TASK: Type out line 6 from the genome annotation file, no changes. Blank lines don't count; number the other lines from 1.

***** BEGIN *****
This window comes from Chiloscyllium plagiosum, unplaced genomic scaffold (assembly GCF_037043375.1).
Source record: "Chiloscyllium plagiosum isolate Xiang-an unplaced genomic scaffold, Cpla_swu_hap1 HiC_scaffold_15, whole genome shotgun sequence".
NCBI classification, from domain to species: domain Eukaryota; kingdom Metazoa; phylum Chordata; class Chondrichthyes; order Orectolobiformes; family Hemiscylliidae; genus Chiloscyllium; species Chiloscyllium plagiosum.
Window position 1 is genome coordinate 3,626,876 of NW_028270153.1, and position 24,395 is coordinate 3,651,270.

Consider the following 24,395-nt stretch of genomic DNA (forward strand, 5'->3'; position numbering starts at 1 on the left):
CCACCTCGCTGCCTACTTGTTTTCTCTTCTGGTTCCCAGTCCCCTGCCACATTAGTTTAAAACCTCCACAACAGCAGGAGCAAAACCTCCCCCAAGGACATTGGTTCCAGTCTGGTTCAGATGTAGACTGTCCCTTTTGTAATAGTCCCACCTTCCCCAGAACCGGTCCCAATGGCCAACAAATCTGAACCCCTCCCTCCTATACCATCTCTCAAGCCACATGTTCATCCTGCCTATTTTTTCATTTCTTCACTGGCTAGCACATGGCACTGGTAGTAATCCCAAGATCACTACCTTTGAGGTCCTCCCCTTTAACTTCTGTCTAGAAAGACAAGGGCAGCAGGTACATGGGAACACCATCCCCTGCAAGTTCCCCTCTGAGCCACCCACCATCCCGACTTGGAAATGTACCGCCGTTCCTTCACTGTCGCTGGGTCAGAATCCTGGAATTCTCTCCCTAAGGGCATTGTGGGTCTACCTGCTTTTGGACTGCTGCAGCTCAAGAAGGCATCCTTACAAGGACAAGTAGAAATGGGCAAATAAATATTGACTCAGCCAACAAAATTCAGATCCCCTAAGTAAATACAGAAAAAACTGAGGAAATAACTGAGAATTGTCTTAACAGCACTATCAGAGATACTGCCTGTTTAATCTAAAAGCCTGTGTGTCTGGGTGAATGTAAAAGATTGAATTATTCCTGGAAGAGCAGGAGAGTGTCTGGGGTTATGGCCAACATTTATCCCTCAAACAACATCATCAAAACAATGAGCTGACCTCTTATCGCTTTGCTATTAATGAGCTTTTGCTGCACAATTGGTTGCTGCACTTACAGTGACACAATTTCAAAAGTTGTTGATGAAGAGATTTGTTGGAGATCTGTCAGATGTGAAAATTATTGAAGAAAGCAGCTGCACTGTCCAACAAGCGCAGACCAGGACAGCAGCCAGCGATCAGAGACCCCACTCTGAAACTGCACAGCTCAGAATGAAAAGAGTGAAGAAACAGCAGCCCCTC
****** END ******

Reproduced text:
CCACCTCGCTGCCTACTTGTTTTCTCTTCTGGTTCCCAGTCCCCTGCCACATTAGTTTAAAACCTCCACAACAGCAGGAGCAAAACCTCCCCCAAGGACATTGGTTCCAGTCTGGTTCAGATGTAGACTGTCCCTTTTGTAATAGTCCCACCTTCCCCAGAACCGGTCCCAATGGCCAACAAATCTGAACCCCTCCCTCCTATACCATCTCTCAAGCCACATGTTCATCCTGCCTATTTTTTCATTTCTTCACTGGCTAGCACATGGCACTGGTAGTAATCCCAAGATCACTACCTTTGAGGTCCTCCCCTTTAACTTCTGTCTAGAAAGACAAGGGCAGCAGGTACATGGGAACACCATCCCCTGCAAGTTCCCCTCTGAGCCACCCACCATCCCGACTTGGAAATGTACCGCCGTTCCTTCACTGTCGCTGGGTCAGAATCCTGGAATTCTCTCCCTAAGGGCATTGTGGGTCTACCTGCTTTTGGACTGCTGCAGCTCAAGAAGGCATCCTTACAAGGACAAGTAGAAATGGGCAAATAAATATTGACTCAGCCAACAAAATTCAGATCCCCTAAGTAAATACAGAAAAAACTGAGGAAATAACTGAGAATTGTCTTAACAGCACTATCAGAGATACTGCCTGTTTAATCTAAAAGCCTGTGTGTCTGGGTGAATGTAAAAGATTGAATTATTCCTGGAAGAGCAGGAGAGTGTCTGGGGTTATGGCCAACATTTATCCCTCAAACAACATCATCAAAACAATGAGCTGACCTCTTATCGCTTTGCTATTAATGAGCTTTTGCTGCACAATTGGTTGCTGCACTTACAGTGACACAATTTCAAAAGTTGTTGATGAAGAGATTTGTTGGAGATCTGTCAGATGTGAAAATTATTGAAGAAAGCAGCTGCACTGTCCAACAAGCGCAGACCAGGACAGCAGCCAGCGATCAGAGACCCCACTCTGAAACTGCACAGCTCAGAATGAAAAGAGTGAAGAAACAGCAGCCCCTC